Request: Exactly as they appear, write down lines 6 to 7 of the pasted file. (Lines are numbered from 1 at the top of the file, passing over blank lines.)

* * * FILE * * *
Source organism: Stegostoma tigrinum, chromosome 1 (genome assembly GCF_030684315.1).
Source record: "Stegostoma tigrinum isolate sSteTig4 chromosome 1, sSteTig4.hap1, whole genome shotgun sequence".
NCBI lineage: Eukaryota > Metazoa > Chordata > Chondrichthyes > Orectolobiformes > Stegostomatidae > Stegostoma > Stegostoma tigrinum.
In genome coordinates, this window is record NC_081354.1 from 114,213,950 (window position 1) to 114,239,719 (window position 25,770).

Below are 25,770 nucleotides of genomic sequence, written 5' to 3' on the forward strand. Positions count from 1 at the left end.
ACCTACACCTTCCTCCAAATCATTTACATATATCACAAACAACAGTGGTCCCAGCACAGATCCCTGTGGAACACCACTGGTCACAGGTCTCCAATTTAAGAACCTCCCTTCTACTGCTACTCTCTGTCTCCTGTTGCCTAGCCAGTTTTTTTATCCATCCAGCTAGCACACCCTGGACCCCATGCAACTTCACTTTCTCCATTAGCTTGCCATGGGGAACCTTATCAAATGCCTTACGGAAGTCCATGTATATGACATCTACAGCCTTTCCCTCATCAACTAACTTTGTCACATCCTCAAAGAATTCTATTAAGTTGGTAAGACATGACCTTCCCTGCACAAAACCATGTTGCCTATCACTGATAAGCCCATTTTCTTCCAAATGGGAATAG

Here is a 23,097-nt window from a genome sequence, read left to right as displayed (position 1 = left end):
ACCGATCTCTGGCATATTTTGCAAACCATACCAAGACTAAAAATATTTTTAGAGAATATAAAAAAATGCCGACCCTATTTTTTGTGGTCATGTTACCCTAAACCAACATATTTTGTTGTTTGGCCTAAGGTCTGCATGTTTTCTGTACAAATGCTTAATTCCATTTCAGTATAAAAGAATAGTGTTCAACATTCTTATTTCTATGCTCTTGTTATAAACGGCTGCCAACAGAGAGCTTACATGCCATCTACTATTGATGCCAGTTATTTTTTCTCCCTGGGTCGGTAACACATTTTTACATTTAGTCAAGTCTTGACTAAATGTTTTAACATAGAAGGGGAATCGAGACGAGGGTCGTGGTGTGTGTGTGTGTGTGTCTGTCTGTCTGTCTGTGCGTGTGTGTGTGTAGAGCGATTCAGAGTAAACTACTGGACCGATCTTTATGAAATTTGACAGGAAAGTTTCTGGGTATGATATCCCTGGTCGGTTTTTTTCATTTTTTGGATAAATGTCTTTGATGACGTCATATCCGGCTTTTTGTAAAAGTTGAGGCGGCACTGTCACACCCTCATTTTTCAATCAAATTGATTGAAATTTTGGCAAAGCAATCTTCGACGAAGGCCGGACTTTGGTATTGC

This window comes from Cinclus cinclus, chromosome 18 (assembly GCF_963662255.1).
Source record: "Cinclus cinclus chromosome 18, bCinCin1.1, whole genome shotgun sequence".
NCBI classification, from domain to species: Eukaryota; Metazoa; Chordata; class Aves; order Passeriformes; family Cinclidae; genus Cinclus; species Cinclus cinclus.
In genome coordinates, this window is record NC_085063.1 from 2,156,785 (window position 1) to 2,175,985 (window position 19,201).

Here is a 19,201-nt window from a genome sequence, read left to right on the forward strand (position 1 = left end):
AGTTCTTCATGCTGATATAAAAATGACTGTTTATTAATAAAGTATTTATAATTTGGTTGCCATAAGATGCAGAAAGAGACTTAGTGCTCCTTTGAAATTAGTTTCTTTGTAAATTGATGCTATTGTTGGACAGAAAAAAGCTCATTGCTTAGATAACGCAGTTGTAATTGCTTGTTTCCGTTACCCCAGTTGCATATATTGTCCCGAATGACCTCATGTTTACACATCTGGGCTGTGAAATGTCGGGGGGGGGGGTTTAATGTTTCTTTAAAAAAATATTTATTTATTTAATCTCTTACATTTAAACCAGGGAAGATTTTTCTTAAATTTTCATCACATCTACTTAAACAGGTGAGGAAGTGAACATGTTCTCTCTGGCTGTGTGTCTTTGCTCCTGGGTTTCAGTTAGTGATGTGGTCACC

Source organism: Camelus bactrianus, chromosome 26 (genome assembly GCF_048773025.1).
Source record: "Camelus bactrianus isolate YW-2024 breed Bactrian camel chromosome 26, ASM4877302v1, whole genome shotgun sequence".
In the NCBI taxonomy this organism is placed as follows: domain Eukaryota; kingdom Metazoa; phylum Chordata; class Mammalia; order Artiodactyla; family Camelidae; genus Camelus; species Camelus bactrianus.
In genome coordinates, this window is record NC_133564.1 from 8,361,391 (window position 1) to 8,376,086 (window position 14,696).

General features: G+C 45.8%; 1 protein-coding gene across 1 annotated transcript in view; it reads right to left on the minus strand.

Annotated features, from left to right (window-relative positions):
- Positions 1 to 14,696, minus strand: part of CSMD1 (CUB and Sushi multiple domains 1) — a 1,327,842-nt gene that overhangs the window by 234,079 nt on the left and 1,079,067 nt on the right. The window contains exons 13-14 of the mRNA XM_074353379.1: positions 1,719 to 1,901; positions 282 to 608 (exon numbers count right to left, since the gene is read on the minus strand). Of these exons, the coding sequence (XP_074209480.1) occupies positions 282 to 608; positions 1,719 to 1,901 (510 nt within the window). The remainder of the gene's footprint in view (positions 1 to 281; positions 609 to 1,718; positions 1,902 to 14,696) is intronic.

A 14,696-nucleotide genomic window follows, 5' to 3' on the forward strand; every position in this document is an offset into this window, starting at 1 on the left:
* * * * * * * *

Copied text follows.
ACCTACACCTTCCTCCAAATCATTTACATATATCACAAACAACAGTGGTCCCAGCACAGATCCCTGTGGAACACCACTGGTCACAGGTCTCCAATTTAAGAACCTCCCTTCTACTGCTACTCTCTGTCTCCTGTTGCCTAGCCAGTTTTTTTATCCATCCAGCTAGCACACCCTGGACCCCATGCAACTTCACTTTCTCCATTAGCTTGCCATGGGGAACCTTATCAAATGCCTTACGGAAGTCCATGTATATGACATCTACAGCCTTTCCCTCATCAACTAACTTTGTCACATCCTCAAAGAATTCTATTAAGTTGGTAAGACATGACCTTCCCTGCACAAAACCATGTTGCCTATCACTGATAAGCCCATTTTCTTCCAAATGGGAATAG

Here is a 23,097-nt window from a genome sequence, read left to right as displayed (position 1 = left end):